By now most of readers of LightingRumours have already came into contact with the Godox Witstro AD200. This small sized but powerful flash is a extremely capable device that can be used for many different types of photography. With 200 Ws of power it quickly became the favorite go-to strobe for many people, including myself.
Besides the small form factor and high power output, the AD200 has another trick up its sleeve. The flash tube is removeable, meaning you can change the head of the strobe from from a tightly-controlled fresnel reflector to an omni-directional bare-bulb. The two different heads previously mentioned have been available since the AD200 was first released, but since then some more different types of heads have been introduced.
One of these newly introduced heads is the EC200, which is fact not exactly a head but merely an extension cable between the AD200 base and the flash tube. I can understand that not everyone understands the reason why the EC200 was introduced since the AD200 is already in fact very portable. This mini review should help you to understand what is the purpose of the EC200.
The main selling point of the EC200 is that it gives you new possibilities of the using the AD200, situations where the already-lightweight AD200 is still too heavy. For instance at the end of a boom arm or on top of a lightweight light stand the weight is very important. By bringing the weight down to the base, the stability of the light stands can be greatly increased.
In the photos below, I have put a EC200 on a carbon monopod and put the AD200 in my back pocket. This allows me to remain mobile, shoot quickly and leave the heavy light stand at home.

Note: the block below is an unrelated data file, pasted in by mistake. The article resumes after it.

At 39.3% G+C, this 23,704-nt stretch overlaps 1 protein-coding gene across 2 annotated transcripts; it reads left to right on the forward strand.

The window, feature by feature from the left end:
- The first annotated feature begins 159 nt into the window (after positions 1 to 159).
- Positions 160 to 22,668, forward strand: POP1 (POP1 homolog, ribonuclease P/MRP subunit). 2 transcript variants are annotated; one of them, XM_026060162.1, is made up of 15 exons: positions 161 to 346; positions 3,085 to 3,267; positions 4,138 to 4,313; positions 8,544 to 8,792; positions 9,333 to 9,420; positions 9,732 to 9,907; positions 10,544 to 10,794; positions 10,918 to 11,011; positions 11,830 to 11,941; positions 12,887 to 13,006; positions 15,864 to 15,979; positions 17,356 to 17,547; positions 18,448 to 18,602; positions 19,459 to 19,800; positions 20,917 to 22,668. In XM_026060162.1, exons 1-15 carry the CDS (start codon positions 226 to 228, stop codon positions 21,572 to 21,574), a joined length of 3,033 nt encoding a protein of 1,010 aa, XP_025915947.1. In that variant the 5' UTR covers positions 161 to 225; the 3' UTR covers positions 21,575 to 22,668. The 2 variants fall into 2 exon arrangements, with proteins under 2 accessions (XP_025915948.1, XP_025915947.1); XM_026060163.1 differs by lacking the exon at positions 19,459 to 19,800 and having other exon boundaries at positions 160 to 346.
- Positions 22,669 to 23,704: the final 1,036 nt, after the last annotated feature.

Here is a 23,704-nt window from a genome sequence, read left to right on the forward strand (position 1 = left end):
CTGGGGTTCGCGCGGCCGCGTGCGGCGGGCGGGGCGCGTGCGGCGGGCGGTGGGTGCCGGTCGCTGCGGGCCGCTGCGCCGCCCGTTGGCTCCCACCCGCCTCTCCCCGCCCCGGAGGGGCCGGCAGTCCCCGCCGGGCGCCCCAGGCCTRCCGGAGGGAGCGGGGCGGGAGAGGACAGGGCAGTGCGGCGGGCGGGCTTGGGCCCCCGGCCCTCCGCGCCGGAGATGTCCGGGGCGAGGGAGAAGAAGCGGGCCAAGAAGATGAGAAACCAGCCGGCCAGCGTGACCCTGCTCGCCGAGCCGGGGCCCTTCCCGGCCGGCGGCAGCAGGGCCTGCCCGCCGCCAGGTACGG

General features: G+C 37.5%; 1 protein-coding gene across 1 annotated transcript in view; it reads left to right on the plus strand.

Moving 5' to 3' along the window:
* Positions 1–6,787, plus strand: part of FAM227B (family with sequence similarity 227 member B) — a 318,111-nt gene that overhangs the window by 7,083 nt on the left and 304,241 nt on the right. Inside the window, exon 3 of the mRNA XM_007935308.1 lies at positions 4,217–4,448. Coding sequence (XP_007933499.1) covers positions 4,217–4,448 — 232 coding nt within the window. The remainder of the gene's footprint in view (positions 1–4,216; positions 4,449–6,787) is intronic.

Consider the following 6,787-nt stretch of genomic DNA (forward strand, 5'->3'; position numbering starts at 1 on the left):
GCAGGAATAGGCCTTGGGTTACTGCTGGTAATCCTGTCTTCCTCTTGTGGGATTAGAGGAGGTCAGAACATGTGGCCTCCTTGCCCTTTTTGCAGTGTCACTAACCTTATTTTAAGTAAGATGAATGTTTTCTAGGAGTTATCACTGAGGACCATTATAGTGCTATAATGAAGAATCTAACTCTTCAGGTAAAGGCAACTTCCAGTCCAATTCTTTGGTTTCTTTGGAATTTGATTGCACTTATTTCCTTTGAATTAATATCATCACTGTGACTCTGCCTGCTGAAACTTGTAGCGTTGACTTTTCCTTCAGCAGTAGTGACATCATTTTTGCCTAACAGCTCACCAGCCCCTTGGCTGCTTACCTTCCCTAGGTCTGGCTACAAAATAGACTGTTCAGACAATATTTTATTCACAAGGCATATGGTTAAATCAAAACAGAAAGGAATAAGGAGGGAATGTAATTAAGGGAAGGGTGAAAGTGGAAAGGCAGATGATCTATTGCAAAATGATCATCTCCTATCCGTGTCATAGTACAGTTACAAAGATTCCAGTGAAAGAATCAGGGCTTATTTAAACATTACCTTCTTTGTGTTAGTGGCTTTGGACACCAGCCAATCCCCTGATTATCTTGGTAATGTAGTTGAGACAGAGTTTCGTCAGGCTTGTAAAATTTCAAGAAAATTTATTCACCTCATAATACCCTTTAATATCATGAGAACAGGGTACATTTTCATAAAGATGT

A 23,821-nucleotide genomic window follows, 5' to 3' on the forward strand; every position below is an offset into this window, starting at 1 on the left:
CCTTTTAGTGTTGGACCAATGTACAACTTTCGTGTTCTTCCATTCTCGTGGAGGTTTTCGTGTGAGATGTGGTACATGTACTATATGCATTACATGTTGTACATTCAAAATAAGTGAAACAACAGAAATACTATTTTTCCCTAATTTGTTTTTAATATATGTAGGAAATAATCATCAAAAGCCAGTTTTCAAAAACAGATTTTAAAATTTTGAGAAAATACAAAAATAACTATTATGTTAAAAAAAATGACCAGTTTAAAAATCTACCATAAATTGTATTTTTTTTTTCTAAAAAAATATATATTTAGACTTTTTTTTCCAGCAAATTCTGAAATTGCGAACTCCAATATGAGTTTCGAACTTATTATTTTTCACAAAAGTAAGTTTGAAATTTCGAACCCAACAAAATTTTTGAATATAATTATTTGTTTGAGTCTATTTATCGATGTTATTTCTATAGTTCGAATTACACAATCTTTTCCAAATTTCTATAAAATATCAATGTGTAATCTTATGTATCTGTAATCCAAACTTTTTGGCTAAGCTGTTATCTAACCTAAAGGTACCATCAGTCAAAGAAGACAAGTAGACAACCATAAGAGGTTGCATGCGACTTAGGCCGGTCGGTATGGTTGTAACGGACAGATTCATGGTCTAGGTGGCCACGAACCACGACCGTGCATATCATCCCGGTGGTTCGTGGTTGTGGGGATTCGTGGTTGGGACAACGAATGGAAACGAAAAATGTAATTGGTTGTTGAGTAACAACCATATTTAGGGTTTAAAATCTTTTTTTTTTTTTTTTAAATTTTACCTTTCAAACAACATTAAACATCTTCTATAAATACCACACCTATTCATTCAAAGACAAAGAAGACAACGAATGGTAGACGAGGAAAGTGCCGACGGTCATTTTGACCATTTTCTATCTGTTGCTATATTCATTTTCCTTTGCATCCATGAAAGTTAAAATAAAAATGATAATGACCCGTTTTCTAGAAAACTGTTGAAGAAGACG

In addition to off-camera applications, the EC200 is also useful for on-camera use. By putting the EC200 on top of the Godox X1 trigger located on your camera you can get an extremely powerful flash for on-camera use. Event photography, macro… you name it! There are a lot of applications that would benefit from having a high-powered on-camera flash.
For on-camera use the length of the cord (1.5 meters) is a bit unpractical, but it is manageable. However, because of this length the cable there is also a loss of power. Due to the internal resistance of the cable you lose approximately 1/3 of a stop of power. Although this might sound very significant, I hardly notice the difference, except when I would need to overpower the sun.
Personally I am quite found of the EC200. It is a great addition to the AD200 that shows the potential of the AD200 ecosystem. The AD200 is the Swiss Army knife of strobes that can be used for almost anything. At US$35, the Godox EC200 offers great value for money. If you own a AD200, the EC200 is definitely recommended.